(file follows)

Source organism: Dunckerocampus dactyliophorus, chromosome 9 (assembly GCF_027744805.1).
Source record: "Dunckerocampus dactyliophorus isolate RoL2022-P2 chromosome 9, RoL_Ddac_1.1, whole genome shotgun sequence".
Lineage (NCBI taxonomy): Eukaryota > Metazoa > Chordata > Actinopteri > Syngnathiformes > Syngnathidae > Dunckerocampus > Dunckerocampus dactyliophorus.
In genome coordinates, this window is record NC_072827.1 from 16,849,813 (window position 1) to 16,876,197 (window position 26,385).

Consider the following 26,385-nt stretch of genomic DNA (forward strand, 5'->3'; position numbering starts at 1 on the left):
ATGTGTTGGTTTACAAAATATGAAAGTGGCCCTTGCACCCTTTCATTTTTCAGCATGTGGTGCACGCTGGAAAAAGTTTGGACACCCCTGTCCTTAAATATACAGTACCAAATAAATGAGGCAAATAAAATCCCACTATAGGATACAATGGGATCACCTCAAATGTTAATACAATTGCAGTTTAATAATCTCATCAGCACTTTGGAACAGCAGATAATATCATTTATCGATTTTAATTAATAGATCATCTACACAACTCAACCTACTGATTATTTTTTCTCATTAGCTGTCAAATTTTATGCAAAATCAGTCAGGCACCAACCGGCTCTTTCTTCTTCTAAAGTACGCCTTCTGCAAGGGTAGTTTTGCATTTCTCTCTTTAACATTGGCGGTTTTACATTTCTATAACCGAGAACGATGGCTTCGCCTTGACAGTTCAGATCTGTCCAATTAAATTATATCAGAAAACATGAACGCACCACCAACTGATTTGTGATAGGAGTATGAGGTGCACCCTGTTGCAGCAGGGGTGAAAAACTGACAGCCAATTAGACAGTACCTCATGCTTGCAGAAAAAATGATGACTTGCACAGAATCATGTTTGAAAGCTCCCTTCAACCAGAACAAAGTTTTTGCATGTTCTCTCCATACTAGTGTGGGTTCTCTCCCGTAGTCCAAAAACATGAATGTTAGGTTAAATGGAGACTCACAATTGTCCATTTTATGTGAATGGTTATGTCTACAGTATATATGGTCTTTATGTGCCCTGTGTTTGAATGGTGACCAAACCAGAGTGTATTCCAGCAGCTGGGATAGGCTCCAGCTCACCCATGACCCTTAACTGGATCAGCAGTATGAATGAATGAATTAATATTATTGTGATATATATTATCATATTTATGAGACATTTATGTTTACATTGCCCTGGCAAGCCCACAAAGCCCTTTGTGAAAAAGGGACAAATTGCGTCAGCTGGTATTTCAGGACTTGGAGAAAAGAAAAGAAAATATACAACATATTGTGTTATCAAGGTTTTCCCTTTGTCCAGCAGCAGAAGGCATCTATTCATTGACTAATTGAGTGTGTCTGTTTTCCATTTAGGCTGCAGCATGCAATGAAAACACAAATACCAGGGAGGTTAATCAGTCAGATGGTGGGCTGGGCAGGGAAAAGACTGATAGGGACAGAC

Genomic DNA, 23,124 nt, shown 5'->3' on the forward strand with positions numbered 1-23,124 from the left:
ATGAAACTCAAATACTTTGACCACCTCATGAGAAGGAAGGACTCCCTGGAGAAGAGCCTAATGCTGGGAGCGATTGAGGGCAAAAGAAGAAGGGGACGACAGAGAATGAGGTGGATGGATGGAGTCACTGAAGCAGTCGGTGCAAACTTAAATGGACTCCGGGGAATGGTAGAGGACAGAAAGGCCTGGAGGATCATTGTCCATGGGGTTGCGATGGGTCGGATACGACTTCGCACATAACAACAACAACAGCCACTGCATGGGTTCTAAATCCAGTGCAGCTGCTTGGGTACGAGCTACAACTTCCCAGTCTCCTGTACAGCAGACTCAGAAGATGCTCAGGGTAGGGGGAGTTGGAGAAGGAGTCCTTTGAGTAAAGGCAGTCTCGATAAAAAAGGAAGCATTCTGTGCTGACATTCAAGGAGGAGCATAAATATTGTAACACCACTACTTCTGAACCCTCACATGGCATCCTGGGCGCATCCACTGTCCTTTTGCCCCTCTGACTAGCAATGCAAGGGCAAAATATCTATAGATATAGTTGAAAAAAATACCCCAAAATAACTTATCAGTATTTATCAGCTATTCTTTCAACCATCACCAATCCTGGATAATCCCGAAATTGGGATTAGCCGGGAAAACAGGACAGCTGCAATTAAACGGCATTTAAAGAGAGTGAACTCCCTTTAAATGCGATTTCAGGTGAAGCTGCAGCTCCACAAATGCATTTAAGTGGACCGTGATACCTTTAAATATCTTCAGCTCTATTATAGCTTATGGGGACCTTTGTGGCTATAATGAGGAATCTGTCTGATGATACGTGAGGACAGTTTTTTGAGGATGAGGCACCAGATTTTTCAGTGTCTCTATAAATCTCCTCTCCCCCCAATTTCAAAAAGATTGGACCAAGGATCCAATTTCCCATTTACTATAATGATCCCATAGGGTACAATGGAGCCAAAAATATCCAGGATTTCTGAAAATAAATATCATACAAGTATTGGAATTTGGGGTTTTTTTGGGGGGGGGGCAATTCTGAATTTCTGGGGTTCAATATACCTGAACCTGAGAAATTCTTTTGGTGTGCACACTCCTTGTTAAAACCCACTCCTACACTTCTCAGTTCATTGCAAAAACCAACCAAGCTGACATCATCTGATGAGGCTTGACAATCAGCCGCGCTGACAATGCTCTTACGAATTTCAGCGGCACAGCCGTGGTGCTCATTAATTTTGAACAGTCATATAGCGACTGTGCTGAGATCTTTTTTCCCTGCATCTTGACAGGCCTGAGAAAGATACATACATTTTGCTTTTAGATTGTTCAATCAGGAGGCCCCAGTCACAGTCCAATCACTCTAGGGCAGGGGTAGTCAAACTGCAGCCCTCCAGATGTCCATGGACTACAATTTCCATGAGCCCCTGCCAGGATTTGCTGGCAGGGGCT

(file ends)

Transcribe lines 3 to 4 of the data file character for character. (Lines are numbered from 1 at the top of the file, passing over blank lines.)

Lineage (NCBI taxonomy): Eukaryota > Metazoa > Chordata > Actinopteri > Syngnathiformes > Syngnathidae > Dunckerocampus > Dunckerocampus dactyliophorus.
In genome coordinates, this window is record NC_072827.1 from 16,849,813 (window position 1) to 16,876,197 (window position 26,385).